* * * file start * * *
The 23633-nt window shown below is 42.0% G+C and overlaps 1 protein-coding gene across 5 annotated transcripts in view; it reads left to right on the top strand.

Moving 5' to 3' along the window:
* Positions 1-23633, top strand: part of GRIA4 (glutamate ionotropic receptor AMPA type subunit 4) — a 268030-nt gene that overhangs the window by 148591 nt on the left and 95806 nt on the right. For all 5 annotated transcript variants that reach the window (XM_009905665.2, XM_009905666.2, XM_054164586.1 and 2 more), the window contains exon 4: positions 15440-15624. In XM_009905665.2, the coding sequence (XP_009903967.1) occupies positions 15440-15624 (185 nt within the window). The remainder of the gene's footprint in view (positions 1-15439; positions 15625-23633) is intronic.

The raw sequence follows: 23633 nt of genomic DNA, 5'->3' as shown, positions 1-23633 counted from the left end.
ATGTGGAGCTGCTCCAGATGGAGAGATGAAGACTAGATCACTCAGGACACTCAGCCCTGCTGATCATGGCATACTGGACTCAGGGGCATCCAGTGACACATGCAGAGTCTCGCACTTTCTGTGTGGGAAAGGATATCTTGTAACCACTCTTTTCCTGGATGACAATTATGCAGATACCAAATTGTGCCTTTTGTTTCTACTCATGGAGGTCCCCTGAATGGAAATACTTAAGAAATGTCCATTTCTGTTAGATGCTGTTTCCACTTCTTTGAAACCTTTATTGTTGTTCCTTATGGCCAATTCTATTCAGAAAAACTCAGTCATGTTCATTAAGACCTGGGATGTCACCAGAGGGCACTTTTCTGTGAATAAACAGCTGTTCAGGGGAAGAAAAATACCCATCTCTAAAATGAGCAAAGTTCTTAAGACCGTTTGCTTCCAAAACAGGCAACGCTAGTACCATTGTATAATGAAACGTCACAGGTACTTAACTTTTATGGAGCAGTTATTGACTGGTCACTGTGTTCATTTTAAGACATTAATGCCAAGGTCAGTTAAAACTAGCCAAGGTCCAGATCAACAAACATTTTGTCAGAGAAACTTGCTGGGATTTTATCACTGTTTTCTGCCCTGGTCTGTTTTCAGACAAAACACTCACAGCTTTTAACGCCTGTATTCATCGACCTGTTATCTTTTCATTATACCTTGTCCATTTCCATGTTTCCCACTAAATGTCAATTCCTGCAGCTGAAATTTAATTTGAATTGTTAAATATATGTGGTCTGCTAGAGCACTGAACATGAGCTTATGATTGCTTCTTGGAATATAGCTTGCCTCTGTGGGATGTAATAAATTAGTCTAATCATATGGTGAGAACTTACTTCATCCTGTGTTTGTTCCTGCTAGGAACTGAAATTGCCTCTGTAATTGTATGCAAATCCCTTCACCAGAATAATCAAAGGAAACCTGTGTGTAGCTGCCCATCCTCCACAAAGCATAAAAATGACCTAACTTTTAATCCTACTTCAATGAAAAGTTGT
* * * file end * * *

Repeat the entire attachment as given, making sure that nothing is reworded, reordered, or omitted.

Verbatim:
The 23633-nt window shown below is 42.0% G+C and overlaps 1 protein-coding gene across 5 annotated transcripts in view; it reads left to right on the top strand.

Moving 5' to 3' along the window:
* Positions 1-23633, top strand: part of GRIA4 (glutamate ionotropic receptor AMPA type subunit 4) — a 268030-nt gene that overhangs the window by 148591 nt on the left and 95806 nt on the right. For all 5 annotated transcript variants that reach the window (XM_009905665.2, XM_009905666.2, XM_054164586.1 and 2 more), the window contains exon 4: positions 15440-15624. In XM_009905665.2, the coding sequence (XP_009903967.1) occupies positions 15440-15624 (185 nt within the window). The remainder of the gene's footprint in view (positions 1-15439; positions 15625-23633) is intronic.

The raw sequence follows: 23633 nt of genomic DNA, 5'->3' as shown, positions 1-23633 counted from the left end.
ATGTGGAGCTGCTCCAGATGGAGAGATGAAGACTAGATCACTCAGGACACTCAGCCCTGCTGATCATGGCATACTGGACTCAGGGGCATCCAGTGACACATGCAGAGTCTCGCACTTTCTGTGTGGGAAAGGATATCTTGTAACCACTCTTTTCCTGGATGACAATTATGCAGATACCAAATTGTGCCTTTTGTTTCTACTCATGGAGGTCCCCTGAATGGAAATACTTAAGAAATGTCCATTTCTGTTAGATGCTGTTTCCACTTCTTTGAAACCTTTATTGTTGTTCCTTATGGCCAATTCTATTCAGAAAAACTCAGTCATGTTCATTAAGACCTGGGATGTCACCAGAGGGCACTTTTCTGTGAATAAACAGCTGTTCAGGGGAAGAAAAATACCCATCTCTAAAATGAGCAAAGTTCTTAAGACCGTTTGCTTCCAAAACAGGCAACGCTAGTACCATTGTATAATGAAACGTCACAGGTACTTAACTTTTATGGAGCAGTTATTGACTGGTCACTGTGTTCATTTTAAGACATTAATGCCAAGGTCAGTTAAAACTAGCCAAGGTCCAGATCAACAAACATTTTGTCAGAGAAACTTGCTGGGATTTTATCACTGTTTTCTGCCCTGGTCTGTTTTCAGACAAAACACTCACAGCTTTTAACGCCTGTATTCATCGACCTGTTATCTTTTCATTATACCTTGTCCATTTCCATGTTTCCCACTAAATGTCAATTCCTGCAGCTGAAATTTAATTTGAATTGTTAAATATATGTGGTCTGCTAGAGCACTGAACATGAGCTTATGATTGCTTCTTGGAATATAGCTTGCCTCTGTGGGATGTAATAAATTAGTCTAATCATATGGTGAGAACTTACTTCATCCTGTGTTTGTTCCTGCTAGGAACTGAAATTGCCTCTGTAATTGTATGCAAATCCCTTCACCAGAATAATCAAAGGAAACCTGTGTGTAGCTGCCCATCCTCCACAAAGCATAAAAATGACCTAACTTTTAATCCTACTTCAATGAAAAGTTGT